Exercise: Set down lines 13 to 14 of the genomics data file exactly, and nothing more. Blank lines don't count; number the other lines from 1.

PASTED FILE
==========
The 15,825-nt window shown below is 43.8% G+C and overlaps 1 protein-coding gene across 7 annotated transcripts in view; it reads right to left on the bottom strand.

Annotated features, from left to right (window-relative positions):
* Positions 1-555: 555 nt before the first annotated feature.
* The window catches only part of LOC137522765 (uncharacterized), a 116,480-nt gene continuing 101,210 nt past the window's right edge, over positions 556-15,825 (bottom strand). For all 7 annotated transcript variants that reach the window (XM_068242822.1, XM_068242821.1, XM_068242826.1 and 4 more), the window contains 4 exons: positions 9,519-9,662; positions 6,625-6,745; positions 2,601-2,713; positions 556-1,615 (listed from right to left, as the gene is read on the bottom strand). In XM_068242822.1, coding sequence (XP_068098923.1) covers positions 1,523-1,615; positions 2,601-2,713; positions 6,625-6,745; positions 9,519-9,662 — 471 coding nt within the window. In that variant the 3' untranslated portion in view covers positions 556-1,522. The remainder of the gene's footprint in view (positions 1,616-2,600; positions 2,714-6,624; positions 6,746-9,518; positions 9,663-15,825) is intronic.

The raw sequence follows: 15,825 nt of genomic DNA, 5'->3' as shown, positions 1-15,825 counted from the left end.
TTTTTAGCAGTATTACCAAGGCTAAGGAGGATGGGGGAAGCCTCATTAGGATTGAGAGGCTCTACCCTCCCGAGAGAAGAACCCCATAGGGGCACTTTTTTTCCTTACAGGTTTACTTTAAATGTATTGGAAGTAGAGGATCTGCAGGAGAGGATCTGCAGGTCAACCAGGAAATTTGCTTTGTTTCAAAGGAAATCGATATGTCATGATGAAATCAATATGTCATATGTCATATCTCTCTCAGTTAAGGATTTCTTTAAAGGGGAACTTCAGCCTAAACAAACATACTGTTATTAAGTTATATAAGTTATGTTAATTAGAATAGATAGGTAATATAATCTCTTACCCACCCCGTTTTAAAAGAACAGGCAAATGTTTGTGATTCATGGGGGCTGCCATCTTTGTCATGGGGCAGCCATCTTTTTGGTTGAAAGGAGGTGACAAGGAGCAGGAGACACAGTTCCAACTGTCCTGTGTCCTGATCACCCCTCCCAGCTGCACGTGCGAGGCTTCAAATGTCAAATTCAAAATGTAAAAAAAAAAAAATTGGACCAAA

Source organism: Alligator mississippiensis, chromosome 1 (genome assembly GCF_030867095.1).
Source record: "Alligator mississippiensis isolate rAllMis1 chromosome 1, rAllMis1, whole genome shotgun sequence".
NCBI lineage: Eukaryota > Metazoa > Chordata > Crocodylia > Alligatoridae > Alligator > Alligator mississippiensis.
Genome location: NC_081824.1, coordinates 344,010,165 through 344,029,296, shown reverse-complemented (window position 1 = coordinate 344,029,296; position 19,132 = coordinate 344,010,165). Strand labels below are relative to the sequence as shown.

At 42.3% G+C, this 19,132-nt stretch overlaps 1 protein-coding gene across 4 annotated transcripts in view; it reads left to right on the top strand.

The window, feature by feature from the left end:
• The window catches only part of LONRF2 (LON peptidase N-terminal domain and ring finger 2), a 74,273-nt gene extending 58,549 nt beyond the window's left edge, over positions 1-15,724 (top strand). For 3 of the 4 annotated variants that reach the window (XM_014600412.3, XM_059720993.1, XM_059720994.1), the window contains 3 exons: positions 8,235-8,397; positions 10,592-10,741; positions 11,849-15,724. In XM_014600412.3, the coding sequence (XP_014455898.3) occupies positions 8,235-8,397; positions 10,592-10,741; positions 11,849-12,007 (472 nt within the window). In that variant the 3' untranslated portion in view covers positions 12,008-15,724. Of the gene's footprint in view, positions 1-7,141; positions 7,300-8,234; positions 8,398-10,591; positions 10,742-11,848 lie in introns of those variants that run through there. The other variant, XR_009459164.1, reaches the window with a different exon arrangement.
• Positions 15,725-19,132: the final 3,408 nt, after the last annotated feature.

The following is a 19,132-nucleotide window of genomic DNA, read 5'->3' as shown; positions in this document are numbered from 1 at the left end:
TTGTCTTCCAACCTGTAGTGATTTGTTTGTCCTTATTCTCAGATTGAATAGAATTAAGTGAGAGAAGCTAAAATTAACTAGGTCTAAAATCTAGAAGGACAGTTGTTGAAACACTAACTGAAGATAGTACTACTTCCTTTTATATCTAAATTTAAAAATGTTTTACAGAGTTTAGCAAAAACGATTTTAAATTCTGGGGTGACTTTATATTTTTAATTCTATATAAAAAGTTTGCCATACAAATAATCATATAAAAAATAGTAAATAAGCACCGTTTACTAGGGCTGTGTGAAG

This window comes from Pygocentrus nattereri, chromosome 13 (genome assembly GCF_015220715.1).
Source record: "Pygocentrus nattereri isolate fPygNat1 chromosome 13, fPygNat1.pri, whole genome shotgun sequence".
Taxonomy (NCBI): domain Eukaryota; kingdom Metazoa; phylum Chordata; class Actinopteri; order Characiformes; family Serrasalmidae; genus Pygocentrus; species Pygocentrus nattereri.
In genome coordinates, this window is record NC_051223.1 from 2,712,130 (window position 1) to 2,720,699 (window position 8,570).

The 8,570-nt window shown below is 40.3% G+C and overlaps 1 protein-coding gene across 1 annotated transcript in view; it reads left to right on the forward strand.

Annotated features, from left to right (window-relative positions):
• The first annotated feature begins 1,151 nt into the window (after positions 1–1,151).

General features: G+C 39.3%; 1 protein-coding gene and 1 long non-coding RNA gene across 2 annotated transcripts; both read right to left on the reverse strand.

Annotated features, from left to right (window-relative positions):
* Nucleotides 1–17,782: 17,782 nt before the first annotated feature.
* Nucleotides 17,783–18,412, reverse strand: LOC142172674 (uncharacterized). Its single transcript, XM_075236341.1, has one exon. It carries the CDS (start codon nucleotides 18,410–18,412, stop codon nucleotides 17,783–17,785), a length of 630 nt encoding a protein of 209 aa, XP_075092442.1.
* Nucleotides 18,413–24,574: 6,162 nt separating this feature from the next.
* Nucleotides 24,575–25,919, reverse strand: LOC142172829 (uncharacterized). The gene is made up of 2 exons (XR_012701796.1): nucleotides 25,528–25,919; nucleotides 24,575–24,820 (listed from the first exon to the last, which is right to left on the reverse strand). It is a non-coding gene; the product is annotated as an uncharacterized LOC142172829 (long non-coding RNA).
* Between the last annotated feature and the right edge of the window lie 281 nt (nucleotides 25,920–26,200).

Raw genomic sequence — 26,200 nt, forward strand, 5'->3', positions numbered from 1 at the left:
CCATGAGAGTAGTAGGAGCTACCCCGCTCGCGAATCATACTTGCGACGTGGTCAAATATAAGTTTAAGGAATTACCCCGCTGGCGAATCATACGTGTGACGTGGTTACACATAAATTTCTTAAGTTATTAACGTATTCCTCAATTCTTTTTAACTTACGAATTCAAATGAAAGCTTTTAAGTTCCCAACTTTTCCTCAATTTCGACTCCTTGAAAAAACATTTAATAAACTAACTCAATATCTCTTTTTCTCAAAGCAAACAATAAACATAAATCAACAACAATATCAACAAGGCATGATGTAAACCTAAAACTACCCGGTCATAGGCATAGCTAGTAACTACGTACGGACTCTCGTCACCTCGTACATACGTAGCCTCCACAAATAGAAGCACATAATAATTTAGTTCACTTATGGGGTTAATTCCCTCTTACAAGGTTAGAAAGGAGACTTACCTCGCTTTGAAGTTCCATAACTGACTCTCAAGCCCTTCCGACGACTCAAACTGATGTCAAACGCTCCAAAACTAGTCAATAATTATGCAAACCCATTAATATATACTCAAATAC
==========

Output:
• The window catches only part of LONRF2 (LON peptidase N-terminal domain and ring finger 2), a 74,273-nt gene extending 58,549 nt beyond the window's left edge, over positions 1-15,724 (top strand). For 3 of the 4 annotated variants that reach the window (XM_014600412.3, XM_059720993.1, XM_059720994.1), the window contains 3 exons: positions 8,235-8,397; positions 10,592-10,741; positions 11,849-15,724. In XM_014600412.3, the coding sequence (XP_014455898.3) occupies positions 8,235-8,397; positions 10,592-10,741; positions 11,849-12,007 (472 nt within the window). In that variant the 3' untranslated portion in view covers positions 12,008-15,724. Of the gene's footprint in view, positions 1-7,141; positions 7,300-8,234; positions 8,398-10,591; positions 10,742-11,848 lie in introns of those variants that run through there. The other variant, XR_009459164.1, reaches the window with a different exon arrangement.
• Positions 15,725-19,132: the final 3,408 nt, after the last annotated feature.